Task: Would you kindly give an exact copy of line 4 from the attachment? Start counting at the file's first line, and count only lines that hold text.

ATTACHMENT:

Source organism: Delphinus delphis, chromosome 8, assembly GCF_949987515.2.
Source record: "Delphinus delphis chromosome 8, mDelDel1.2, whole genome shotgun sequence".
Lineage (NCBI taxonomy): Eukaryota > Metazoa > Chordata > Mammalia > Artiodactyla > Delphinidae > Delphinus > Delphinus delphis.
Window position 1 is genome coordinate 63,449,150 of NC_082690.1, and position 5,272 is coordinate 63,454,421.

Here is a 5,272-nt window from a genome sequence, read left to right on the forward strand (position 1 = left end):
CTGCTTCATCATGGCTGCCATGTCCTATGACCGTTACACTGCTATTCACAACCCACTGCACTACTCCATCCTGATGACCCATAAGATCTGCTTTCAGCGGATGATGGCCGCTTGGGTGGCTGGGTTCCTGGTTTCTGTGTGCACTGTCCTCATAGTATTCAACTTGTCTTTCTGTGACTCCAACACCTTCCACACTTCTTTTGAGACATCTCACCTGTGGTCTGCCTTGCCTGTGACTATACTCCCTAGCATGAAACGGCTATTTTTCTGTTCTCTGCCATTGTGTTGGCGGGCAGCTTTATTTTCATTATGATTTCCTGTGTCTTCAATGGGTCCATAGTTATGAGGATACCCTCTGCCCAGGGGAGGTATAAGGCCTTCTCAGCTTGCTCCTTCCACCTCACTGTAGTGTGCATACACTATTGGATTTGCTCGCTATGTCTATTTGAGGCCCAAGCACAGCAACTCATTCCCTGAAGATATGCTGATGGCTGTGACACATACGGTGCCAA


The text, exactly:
Window position 1 is genome coordinate 63,449,150 of NC_082690.1, and position 5,272 is coordinate 63,454,421.